Umar at Fatimah's house
Umar at Fatimah's house refers to the controversial event where Umar came to the house of Fatimah, the daughter of the Islamic prophet Muhammad, in order to get the allegiance of Ali and his followers or burn her house down. This event, according to Shias, is said to be the cause of Fatimah's miscarriage and eventual death.
According to the sources, following the death of Muhammad, Abu Bakr and Umar attempted to gain the shura (consensus) of the community that Abu Bakr should become the caliph (leader) over the Islamic ummah (community). According to Shi'a sources, as Ali attended the funeral of Muhammad, Abu Bakr and Umar attained the consensus of the community. As Ali was burying Muhammad, he learned that Abu Bakr had attained communal consensus. Fatimah, Ali, and their supporters maintained that Ali should be the leader over the Islamic community because of Muhammad's statement at Ghadir Khumm.
After Abu Bakr became caliph, he sent for Ali to demand his allegiance. At the time, Ali and his supporters had gathered in Fatimah's house. There are multiple versions of what happened, ranging from Umar threatening to burn down the place if Ali refused to comply, to storming the house during which Fatimah miscarried Muhsin.
Tabari adds that Zubayr came out of the house with his sword drawn, but stumbled and was overpowered by Umar's men. Veccia Vaglieri says that it was Ali who came to Umar with his sword drawn and was subsequently disarmed, after which Fatima cried and threatened to uncover her hair so that Abu Bakr preferred to withdraw.
Muhammad ibn Jarir al-Tabari cites Abu Bakr on his deathbed saying that he wished he had never opened Fatima's house to anything, even though they had locked it as a gesture of defiance, implying that her house may have been broken into forced open.
Sunni view and historical sources supporting the Sunni view
According to Sunni books of Hadith and books of history written at the time however, this entire story did not occur. It states that Ali willingly gave oath of allegiance to Abu Bakr, though maintained a distance from him out of respect for Ali's wife Fatima, because of an argument Abu Bakr had with Fatima over her inheritance. When Fatima died 6 months later, Ali went to Abu Bakr to re-establish closer relations. It is further refuted considering that Umar married Ali and Fatima's daughter, Umm Kulthum, whom he married after Abu Bakr taking Khilafa, showing the good relations he had with Ali at the time.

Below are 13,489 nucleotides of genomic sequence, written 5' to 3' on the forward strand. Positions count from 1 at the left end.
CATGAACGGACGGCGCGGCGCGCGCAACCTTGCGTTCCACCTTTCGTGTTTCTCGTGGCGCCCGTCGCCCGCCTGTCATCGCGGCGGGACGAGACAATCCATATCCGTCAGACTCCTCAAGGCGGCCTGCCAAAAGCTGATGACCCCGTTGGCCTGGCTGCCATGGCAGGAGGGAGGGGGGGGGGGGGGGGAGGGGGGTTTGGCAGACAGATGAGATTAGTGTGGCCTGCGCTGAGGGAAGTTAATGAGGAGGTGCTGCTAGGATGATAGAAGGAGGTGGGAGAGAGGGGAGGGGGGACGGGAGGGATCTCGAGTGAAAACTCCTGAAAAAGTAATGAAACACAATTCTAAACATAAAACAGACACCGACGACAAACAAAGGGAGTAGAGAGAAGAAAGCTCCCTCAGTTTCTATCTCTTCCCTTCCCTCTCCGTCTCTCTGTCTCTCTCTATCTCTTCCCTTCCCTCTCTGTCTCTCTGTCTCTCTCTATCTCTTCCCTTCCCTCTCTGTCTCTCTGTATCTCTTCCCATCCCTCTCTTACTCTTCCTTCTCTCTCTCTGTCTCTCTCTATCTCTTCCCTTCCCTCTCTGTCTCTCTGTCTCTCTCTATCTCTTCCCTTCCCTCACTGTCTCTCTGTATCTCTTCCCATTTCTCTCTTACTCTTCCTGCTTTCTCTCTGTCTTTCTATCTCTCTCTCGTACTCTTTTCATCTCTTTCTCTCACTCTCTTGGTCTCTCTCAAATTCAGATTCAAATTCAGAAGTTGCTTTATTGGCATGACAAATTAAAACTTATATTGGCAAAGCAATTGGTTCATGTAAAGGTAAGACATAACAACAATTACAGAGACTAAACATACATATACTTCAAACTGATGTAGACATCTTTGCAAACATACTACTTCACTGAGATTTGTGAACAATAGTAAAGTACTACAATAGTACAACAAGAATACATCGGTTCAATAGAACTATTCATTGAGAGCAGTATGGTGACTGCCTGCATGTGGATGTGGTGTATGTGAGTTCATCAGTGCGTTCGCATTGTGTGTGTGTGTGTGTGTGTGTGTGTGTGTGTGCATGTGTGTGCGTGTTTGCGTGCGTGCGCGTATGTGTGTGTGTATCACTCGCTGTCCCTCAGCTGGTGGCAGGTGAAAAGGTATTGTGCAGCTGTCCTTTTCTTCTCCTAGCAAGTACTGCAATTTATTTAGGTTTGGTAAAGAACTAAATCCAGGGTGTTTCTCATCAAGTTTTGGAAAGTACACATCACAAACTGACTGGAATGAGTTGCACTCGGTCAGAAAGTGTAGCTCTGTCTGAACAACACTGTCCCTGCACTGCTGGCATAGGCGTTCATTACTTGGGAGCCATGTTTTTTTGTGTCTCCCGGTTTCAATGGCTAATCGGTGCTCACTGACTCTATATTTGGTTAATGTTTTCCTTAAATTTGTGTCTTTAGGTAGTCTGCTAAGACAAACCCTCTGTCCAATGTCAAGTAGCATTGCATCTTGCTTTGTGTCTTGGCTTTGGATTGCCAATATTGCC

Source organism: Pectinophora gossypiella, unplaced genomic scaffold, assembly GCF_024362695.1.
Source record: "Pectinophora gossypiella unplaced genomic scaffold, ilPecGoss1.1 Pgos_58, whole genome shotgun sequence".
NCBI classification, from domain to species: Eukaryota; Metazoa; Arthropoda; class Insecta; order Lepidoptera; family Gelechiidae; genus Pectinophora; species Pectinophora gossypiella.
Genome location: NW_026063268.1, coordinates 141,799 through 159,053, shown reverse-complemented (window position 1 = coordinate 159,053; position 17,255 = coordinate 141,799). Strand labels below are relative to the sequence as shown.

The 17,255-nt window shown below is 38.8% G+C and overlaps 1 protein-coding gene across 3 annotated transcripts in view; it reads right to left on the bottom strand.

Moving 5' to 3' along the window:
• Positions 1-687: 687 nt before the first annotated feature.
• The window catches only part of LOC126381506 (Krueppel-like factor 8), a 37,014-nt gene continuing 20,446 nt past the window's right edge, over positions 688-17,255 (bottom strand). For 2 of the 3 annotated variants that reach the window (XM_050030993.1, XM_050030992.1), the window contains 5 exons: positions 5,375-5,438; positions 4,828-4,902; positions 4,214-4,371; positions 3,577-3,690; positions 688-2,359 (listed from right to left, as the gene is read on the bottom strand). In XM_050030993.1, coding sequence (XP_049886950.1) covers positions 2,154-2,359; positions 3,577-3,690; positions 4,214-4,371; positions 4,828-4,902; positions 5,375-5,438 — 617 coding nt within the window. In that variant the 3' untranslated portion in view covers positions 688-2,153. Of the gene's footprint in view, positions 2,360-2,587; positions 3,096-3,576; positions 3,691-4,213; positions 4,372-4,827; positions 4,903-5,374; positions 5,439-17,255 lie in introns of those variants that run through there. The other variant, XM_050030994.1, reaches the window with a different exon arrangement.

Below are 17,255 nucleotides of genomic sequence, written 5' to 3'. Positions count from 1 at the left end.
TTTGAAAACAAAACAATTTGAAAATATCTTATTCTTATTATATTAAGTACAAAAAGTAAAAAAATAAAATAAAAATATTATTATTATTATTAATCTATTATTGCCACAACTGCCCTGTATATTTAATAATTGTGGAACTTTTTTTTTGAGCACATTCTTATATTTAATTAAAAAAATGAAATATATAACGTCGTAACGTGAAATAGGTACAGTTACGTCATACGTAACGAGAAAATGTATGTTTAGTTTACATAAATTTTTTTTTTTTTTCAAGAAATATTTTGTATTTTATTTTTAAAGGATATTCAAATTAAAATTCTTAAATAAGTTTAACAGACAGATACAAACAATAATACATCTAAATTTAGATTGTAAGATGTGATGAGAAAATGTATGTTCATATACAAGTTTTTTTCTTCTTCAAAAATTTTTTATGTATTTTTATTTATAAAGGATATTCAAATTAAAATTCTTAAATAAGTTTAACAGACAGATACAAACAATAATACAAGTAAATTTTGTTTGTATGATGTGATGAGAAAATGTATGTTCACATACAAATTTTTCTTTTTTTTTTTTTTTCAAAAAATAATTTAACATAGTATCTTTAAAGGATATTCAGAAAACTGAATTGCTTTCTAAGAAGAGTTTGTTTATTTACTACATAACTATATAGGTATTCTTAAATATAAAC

Mosnad Ahmed Ibn Hanbal
After Umar and Abu Bakr achieved the Bay'ah at Saqifah when the Ansar mooted their claim to nominate one of them for the Khilafa, Fatima asked Abu Bakr for her inheritance as the prophet's daughter, mainly Khaybar and Fadak, to which he responded that the prophet Mohammed said no inheritance is claimed from prophets and all their belongings should be charity, to which she was cross and would not speak with him afterwards.
According to Al-Baladhuri, 'Ali ibn Abi Talib came close to the end of the events at Saqifah, and said to Abu Bakr: "I knew that the prophet gave you the right of leading the prayer, and that you were his companion in the cave during the migration, but I had the right of being consulted, however may you be forgiven." and reports that Ali gave his allegiance. This is also confirmed in History of the Caliphs, and Al-Mustadrak.
Various Historical Sunni Sources
According to the hadith, Abu Bakr al-Baihaqi relates on the authority of Abu Sa‘id al-Khudri: 'Abu Bakr ascended the pulpit and cast a glance on the people. He did not find Ali among them. So he sent for Ali and said: "O brother and son-in-law of the Prophet, would you like that the unity among Muslims should be torn to pieces?" Ali replied: "I have no grudge or complaint, O Caliph, of the Prophet." He immediately swore allegiance to him. Al-Baihaqi adds that Ali uttered these words or this was their purport.
Historian Ibn Kathir adds that Ali gave his allegiance soon after Muhammad died, since Ali remained Abu Bakr's companion and was never absent from any congregational prayer.